9. This thread isn't particularly because of that thread, other than that the latter reminded me that I'd been meaning to write this up. As to your proposal, I don't think it would improve realism. It just would repalce an underkill situation with an overkill one. The fundamental problem is that the two-state, entire-building damage concept is way too simplified to be even close to realistic. The game needs modular- or smaller-zone construction plus a four-state damage approach for each zone. This thread was intended to point in that direction.
  10. Sometimes it looks like the game has aiming-assist code. If you aim very close at long range, the game occasionally gives you a hit. Judging by results, lots of players aren't capable of aiming close enough to benefit from the aiming assist. Other players don't try. Wayne Gretzky said "You miss 100% of the shots you don't take." Maybe my perception is wrong, but it wouldn't be unheard-of in gaming to have a small degree of aiming assist in the code to make up for the easy-to-learn but very crude AA gunsights, compared to the historical predictive sights used on many of these guns, which took two or three men to operate and therefore would be impractical to include in a game like this one.
  11. Note that phosphorus "smoke" shells, such as were carried by some late war American tanks, are not like other smoke systems. Phosphorus pentoxide, generated by combusion of phosphorus in air, is extremely toxic and corrosive to the eyes and lungs at concentrations as low as 0.1% of what's common in the cloud formed by a shell burst. Phosphorus pentoxide instantly becomes phosphoric acid on contact with moisture, including the human eye or nasal/bonchial/lung tissue. One lungful of concentrated phosphorus smoke results in a level of pain that causes physical collapse within seconds, disrupts breathing, and is likely to result in death. Exposure of the eyes, i.e. presence in the smoke cloud without a tight-seal face mask, results in profuse tearing within seconds, involuntary closure of the eyes, and blindness if not immediately treated and if death does not otherwise occur first. If WP shells are introduced to the game as a smoke mechanism, the game code also should take into account their incendiary behavior--which is a primary cause of death for infantry near the burst, who are struck by burning particles, in addition to the effect on buildings, forests, etc.--and their rapid corrosive debilitation and lethality to unprotected personnel.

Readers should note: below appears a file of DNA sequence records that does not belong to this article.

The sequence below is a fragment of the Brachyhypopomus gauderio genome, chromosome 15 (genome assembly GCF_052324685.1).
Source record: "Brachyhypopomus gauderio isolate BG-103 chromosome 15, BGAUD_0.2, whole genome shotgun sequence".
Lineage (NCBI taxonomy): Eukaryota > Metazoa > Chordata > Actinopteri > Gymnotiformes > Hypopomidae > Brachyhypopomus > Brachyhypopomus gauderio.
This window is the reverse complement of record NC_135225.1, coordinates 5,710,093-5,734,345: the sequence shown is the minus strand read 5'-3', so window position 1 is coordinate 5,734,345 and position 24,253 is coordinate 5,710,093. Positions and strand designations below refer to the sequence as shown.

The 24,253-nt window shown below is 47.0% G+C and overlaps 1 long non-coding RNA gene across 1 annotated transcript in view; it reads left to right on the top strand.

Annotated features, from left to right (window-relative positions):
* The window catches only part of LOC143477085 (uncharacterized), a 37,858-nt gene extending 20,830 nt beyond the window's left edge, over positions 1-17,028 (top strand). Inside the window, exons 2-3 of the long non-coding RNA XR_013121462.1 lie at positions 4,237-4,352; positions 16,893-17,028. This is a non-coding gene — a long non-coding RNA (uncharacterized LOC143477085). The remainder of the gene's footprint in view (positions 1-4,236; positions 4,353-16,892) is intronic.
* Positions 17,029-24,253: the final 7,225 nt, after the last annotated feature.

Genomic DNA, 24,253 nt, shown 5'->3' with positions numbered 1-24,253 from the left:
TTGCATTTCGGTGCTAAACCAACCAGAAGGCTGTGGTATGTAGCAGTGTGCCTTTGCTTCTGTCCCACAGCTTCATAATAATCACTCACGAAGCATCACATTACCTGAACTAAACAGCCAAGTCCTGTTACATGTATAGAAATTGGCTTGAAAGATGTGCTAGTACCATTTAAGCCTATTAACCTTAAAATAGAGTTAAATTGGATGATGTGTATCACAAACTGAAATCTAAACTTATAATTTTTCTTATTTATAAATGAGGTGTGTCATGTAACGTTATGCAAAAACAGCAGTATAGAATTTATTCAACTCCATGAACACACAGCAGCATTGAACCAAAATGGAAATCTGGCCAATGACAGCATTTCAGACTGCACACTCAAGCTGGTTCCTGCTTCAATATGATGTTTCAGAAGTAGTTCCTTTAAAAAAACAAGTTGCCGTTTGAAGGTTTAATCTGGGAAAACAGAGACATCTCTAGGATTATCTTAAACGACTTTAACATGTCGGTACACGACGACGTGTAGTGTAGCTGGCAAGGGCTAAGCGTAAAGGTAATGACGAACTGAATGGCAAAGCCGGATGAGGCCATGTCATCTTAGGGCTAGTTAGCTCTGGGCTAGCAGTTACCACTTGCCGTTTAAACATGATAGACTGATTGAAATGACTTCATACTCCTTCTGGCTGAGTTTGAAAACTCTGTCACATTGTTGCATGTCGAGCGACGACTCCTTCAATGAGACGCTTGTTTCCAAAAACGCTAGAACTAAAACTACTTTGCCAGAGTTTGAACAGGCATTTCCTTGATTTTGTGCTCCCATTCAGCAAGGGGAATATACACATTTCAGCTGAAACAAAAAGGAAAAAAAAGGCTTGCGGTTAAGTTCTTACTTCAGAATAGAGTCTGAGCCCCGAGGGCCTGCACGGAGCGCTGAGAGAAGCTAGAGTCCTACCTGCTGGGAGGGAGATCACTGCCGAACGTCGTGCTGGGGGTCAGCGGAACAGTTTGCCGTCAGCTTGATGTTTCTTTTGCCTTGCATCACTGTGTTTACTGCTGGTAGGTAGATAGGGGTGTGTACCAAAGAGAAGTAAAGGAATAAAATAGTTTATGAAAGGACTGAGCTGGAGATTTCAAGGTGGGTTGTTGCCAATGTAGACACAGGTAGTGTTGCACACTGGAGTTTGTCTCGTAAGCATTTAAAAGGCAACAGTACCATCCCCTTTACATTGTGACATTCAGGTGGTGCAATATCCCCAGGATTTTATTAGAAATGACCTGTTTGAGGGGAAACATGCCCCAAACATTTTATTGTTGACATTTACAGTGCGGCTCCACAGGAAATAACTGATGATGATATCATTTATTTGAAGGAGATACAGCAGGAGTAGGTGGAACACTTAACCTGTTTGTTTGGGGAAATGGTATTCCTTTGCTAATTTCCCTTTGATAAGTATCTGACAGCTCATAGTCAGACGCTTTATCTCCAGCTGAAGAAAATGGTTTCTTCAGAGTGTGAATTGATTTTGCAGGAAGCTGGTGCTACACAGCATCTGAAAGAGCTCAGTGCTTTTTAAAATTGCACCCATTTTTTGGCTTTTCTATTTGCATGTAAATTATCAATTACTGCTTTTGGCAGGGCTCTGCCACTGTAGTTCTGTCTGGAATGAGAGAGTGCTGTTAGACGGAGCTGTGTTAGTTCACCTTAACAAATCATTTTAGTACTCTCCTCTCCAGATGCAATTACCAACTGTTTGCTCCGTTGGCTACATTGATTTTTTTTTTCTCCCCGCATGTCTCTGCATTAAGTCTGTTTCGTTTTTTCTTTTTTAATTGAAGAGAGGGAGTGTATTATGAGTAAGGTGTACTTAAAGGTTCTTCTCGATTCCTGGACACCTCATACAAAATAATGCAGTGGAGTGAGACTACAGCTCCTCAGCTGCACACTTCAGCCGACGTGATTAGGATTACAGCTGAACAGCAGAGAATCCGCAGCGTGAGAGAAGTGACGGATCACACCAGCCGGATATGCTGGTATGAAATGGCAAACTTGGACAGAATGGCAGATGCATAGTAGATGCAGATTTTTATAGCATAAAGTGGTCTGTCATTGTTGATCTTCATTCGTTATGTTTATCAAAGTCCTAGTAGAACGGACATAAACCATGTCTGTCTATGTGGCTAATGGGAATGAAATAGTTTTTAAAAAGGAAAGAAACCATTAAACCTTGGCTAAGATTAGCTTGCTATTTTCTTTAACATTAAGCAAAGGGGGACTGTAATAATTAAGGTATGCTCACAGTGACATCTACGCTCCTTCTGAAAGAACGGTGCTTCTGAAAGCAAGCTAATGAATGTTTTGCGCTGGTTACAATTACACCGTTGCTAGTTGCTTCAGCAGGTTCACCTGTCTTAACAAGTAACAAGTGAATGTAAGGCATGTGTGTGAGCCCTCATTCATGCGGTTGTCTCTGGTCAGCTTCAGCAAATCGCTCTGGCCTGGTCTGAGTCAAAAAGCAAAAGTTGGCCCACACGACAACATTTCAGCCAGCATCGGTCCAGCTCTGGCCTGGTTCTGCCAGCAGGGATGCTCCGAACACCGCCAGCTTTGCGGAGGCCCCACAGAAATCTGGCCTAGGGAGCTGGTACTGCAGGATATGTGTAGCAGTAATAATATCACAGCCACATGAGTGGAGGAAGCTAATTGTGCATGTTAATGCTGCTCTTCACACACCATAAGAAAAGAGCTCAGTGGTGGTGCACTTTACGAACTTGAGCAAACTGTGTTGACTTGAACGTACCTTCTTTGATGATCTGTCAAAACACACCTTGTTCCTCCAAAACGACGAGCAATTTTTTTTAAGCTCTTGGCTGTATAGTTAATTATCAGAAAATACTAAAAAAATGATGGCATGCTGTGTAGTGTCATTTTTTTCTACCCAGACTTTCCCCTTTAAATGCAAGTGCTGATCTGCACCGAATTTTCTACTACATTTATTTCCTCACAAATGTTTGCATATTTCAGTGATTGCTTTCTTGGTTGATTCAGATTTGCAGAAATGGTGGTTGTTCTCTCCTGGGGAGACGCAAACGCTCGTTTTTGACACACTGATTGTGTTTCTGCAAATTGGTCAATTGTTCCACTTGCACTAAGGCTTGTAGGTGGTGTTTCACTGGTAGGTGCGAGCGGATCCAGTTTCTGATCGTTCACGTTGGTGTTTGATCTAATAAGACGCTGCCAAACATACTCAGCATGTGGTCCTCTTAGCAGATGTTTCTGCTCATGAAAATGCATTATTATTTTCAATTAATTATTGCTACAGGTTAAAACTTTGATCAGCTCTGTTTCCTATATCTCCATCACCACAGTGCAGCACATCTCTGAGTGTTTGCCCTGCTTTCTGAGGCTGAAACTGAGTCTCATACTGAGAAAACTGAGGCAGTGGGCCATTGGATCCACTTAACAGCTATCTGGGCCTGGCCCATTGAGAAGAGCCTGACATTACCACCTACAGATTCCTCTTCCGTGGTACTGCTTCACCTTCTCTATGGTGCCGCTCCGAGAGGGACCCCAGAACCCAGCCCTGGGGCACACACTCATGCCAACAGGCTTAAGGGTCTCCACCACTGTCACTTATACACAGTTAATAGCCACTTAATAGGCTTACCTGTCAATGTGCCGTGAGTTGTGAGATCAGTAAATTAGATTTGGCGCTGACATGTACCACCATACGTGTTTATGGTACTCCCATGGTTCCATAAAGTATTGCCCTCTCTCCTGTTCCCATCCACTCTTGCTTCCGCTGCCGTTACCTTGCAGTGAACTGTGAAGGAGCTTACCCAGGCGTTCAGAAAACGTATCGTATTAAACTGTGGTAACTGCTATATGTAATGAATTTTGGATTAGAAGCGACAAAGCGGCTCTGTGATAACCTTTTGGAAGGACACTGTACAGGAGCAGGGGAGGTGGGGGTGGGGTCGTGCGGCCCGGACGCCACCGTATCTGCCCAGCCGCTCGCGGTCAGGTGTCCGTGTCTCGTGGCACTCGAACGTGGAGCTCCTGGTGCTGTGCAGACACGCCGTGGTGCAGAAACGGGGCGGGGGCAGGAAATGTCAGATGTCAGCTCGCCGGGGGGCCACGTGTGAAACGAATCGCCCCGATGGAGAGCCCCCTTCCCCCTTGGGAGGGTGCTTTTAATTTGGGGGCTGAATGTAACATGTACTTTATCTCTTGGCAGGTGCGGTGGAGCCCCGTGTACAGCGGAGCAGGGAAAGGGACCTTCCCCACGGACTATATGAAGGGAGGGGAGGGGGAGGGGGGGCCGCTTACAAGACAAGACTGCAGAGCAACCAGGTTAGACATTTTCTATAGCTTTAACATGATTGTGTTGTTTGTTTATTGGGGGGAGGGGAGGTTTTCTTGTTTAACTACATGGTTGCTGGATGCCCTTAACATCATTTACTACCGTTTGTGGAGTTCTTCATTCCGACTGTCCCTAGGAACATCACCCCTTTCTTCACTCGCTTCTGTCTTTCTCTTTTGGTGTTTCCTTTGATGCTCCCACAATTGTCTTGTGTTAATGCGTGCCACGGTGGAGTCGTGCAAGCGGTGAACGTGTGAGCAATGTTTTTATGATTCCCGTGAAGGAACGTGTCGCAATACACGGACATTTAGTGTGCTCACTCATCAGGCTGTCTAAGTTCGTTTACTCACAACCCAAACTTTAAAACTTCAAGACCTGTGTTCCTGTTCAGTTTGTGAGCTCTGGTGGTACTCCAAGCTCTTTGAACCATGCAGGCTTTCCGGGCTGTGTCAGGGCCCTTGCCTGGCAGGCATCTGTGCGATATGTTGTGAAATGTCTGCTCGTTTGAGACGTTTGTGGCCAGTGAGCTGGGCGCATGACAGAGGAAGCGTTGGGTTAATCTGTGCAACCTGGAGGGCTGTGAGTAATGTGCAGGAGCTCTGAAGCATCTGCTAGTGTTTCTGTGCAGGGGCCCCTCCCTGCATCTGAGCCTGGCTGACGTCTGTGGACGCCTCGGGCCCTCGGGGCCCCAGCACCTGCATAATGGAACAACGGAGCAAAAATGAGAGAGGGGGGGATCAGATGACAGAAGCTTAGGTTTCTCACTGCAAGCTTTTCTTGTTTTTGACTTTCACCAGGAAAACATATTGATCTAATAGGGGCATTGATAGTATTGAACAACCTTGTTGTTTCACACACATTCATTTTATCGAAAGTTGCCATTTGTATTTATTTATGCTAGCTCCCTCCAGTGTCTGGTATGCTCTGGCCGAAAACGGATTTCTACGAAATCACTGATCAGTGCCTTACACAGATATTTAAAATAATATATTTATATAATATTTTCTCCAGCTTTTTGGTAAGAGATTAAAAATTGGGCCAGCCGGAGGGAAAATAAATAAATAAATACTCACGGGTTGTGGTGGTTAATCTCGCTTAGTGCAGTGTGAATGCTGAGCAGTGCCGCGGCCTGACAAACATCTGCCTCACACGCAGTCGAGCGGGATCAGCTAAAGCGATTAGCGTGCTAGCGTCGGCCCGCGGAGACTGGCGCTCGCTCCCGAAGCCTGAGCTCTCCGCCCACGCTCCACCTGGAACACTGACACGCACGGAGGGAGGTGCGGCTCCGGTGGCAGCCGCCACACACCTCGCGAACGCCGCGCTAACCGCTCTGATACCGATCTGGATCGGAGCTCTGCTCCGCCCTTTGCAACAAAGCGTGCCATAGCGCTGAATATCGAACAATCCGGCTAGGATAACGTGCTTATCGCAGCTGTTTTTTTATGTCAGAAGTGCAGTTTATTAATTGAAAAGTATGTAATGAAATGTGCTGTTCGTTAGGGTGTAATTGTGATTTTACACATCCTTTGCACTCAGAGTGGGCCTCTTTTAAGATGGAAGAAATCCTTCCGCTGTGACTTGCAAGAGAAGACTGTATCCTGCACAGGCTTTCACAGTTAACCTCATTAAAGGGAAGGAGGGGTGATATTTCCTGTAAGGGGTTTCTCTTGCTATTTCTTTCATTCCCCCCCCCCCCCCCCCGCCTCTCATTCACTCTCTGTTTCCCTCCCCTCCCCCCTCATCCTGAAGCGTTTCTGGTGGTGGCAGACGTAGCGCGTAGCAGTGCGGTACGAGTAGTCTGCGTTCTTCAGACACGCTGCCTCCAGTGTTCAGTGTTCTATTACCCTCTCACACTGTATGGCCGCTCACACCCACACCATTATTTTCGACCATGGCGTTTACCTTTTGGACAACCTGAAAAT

12. Smoke and HE. Smoke will be very significant for the infantry game if CRS works out how to have smoke go from a concentrated cloud to a much larger smoky area, slowly drifting, with additional smoke contributed by every explosion and fire. HE will be very significant for the infantry game as soon as Scotsman finishes his latest frag revisions.